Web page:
Mini LED volume towers (VU meters)

The inspiration for this project started when I saw a variety of awesome stereo LED towers on YouTube (also referred to as VU meters). Many of the videos showed the end result, and maybe a slideshow of the assembly process, but lacked complete build details or a circuit diagram. So, I set out to find out how they worked, and build my own “mini” desktop version that would go nicely with computer speakers, instead of a big living room stereo. This Instructable will give you complete directions to assemble the required circuit (even if you have no electronics experience – you can even do it without soldering), build two LED towers, and hook them up to an audio input so you can simultaneously drive them and listen to music.

Mini LED volume towers VU meters

To give credit where credit is due – if you search Instructables, there are a lot of “make LEDs respond to music” type projects. They range from rather simple, like using a transistor to drive a single LED; to using an Arduino or a Raspberry Pi to make an audio equalizer. This project lies somewhere in between – it uses a handy “LED driver” chip called the LM3914. The chip can drive a bar of 10 LEDs proportionally to an analog input, with no microcontroller required. So, using two of the chips with a simple circuit and stereo sound is sufficient to drive two separate volume towers.

While there are already a handful of Instructables about using the LM3914, I’m hoping this new one can contribute two things: a very clear explanation of how the circuit works along with assembly instructions, and a way to make aesthetically-pleasing LED towers that will look nice on a computer desktop, instead of just sticking all the LEDs on a breadboard. Head on to the next step for a full materials list – but first, a quick note about some of the resources I used:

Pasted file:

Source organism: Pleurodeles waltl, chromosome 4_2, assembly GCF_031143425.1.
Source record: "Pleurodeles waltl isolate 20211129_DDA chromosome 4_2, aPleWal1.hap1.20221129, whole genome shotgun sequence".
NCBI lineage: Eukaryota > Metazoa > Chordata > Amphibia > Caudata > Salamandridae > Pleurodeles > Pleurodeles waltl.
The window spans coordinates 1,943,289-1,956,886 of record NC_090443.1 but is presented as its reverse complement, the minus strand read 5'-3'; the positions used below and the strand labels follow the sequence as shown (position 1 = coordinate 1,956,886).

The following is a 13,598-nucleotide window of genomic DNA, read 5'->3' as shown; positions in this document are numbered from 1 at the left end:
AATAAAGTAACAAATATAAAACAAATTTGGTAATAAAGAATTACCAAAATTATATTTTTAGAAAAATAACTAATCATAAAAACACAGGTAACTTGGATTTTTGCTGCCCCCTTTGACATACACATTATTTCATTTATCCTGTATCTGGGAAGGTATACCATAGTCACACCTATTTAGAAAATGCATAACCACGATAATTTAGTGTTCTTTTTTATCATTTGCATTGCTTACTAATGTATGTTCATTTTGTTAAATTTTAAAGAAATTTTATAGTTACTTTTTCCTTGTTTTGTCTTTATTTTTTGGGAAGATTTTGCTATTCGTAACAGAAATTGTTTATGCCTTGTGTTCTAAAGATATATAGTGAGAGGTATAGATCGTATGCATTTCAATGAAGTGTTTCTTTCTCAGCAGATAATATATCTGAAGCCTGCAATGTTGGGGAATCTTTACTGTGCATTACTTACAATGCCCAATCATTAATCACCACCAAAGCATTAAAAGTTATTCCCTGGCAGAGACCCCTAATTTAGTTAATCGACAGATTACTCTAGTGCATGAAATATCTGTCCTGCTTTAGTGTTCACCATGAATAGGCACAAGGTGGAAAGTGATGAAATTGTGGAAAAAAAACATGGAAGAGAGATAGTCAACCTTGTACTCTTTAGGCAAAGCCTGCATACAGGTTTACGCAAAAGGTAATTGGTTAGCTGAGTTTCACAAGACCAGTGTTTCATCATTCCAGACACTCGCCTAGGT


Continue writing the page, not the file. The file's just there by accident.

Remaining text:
I owe a special thank you to the SoHa SMART makerspace for letting me use their laser cutter for this project. I also used the UP! Plus 3D printer I won in last year’s UP! contest. I have my fingers crossed for this year’s Epilog Challenge, as it would be great to have my own laser cutter for projects like this in the future. As I’ve learned from previous projects, cutting acrylic with a jigsaw is a pain. Scoring it with a plastic-cutting knife or utility knife and snapping it works OK for rectangular pieces, but that quickly becomes a limiting factor if you want to do more complicated shapes. However, if you don’t have access to a 3D printer and/or laser cutter, don’t despair! You can still follow the instructions to build the circuit, you will just need to come up with an alternate method for building the LED towers. I’ll provide some suggestions for that in the following steps.

Some helpful updates thanks to the comments:

  • You can chain together multiple chips to make each tower have more than 10 LEDs. See this video for a demonstration and page 11 of the LM3914’s datasheet for instructions on how to connect multiple chips.
  • Thanks to switch62 for pointing out that technically the LM3914 makes a voltmeter and not a VU meter, because its voltage divider has a linear scale. There are two similar chips, the LM3915 and LM3916, that are almost exactly the same, but have logarithmically-scaled voltage dividers, corresponding to certain points on a decibel (dB) scale. This seems like a common misconception (most of the YouTube videos I saw originally referred to LM3914 VU meters), but if anyone tries this out with one of the other chips, let me know! I’m curious how different the output would look.

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